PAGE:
I first heard Craig Venter discuss so-called "fourth generation biofuels" during a presentation he gave at TED, where he predicted fourth generation biofuels would exist within 18 months. Venter's new company, Synthetic Genomics, is genetically modifying photosynthetic algae to cause it to secrete oil. These genetically modified organisms will combine C02 and sunlight to create an oil that is passed through the membrane of the algae and into the water were it can be collected. If successful, this will be a revolutionary method of creating biofuel. Current algae fuel methods require the algae to be harvested, dried, and then the algae is somehow either mechanically separated from its oil and processed or gasified. With Venter's method, the algae not only does not have to be dried and separated from the oil, it doesn't even have to be harvested. The algae excretes the oil and the oil is collected. So rather than spend energy continually growing new algae crops, a stable population of algae spends its energy producing and excreting oil.
And the fourth-generation fuels?Trying to read between the lines, it sounds as if Synthetic Genomics already has the modified algae that secrete the oils they are interested in manufacturing and they are now looking for a way to grow this organism on a commercial basis. At any rate, developments regarding this technology are eagerly awaited.
We're using a unique type of algae that we've genetically engineered to turn sunlight and CO2 into C8 and C10 and larger lipids. The people that initially grew algae viewed it as farming—you know, you grow a bunch of algae and then you harvest it. But it's totally different if the algae are chemical factories. Ours continuously secrete these molecules, so we get constant production of something that can basically be used right away as biodiesel.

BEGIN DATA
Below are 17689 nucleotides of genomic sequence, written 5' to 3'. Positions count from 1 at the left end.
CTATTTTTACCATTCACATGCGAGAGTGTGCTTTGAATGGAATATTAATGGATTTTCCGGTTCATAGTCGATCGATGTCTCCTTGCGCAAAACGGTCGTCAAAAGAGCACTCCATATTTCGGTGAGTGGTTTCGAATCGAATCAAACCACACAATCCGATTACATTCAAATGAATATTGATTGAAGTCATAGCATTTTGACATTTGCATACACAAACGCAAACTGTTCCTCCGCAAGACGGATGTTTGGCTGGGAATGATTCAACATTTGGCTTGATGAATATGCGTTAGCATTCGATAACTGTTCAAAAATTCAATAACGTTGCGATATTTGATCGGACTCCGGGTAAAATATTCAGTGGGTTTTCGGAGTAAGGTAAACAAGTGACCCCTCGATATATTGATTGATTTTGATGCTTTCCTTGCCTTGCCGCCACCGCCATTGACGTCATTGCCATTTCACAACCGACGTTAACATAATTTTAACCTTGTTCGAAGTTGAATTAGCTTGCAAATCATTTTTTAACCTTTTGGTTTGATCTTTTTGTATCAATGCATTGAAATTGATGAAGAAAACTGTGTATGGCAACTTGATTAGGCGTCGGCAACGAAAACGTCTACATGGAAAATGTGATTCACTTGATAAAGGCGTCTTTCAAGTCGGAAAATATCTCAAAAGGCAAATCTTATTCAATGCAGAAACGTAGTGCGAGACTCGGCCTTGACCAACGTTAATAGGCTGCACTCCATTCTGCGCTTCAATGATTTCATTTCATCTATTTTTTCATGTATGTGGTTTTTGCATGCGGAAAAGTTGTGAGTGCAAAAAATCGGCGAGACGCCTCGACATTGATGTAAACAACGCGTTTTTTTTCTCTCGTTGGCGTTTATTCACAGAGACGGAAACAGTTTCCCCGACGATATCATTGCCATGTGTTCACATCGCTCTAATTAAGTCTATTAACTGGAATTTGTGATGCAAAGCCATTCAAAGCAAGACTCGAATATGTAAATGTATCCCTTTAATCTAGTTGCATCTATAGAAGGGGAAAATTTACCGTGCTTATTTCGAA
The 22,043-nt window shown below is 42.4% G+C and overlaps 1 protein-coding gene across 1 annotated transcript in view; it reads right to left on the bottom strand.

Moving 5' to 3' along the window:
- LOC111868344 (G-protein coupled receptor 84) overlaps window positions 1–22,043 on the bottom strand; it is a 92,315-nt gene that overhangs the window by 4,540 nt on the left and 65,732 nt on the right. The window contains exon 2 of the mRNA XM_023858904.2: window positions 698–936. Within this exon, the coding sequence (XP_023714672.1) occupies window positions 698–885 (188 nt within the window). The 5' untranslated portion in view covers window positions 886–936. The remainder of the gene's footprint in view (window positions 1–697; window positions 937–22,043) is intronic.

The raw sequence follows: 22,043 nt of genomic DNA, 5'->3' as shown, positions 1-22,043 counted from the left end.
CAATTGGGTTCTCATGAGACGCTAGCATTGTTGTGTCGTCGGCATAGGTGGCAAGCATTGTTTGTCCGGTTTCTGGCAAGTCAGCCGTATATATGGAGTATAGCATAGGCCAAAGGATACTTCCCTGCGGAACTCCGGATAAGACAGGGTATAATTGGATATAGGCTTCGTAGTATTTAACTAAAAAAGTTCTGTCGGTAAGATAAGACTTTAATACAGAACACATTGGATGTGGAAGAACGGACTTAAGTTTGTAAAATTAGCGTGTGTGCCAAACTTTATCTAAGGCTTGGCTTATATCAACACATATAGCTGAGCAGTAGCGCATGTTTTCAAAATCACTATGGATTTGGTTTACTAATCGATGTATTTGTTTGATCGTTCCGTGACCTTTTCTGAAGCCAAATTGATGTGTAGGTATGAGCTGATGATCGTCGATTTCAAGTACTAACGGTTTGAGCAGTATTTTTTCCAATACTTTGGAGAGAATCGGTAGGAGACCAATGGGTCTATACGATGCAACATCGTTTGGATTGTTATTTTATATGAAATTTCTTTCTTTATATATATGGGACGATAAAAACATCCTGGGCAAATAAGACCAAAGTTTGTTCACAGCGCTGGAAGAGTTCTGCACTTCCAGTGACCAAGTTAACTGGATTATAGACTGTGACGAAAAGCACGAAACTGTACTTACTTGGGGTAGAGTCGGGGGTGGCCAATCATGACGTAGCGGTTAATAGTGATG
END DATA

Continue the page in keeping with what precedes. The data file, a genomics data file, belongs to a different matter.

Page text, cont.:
So they perform better than traditional biofuels—but will they actually be better for the environment?
Because we actually have to feed them concentrated CO2, we can take CO2 streams from power plants, cement plants and other places. People view CO2 as a contaminant—they want to bury it in the ground or pump it into wells to hide or sequester it. We want to take all that waste product and convert it into fuel.
When do you hope to have these fuels in people's cars?
Our goal is to have multiple things on the market within five years. We're looking now at how to scale this up. Our molecules are much higher energy density [than ethanol], but even so we need to produce hundreds of billions of gallons if we're really going to make a dent in oil use.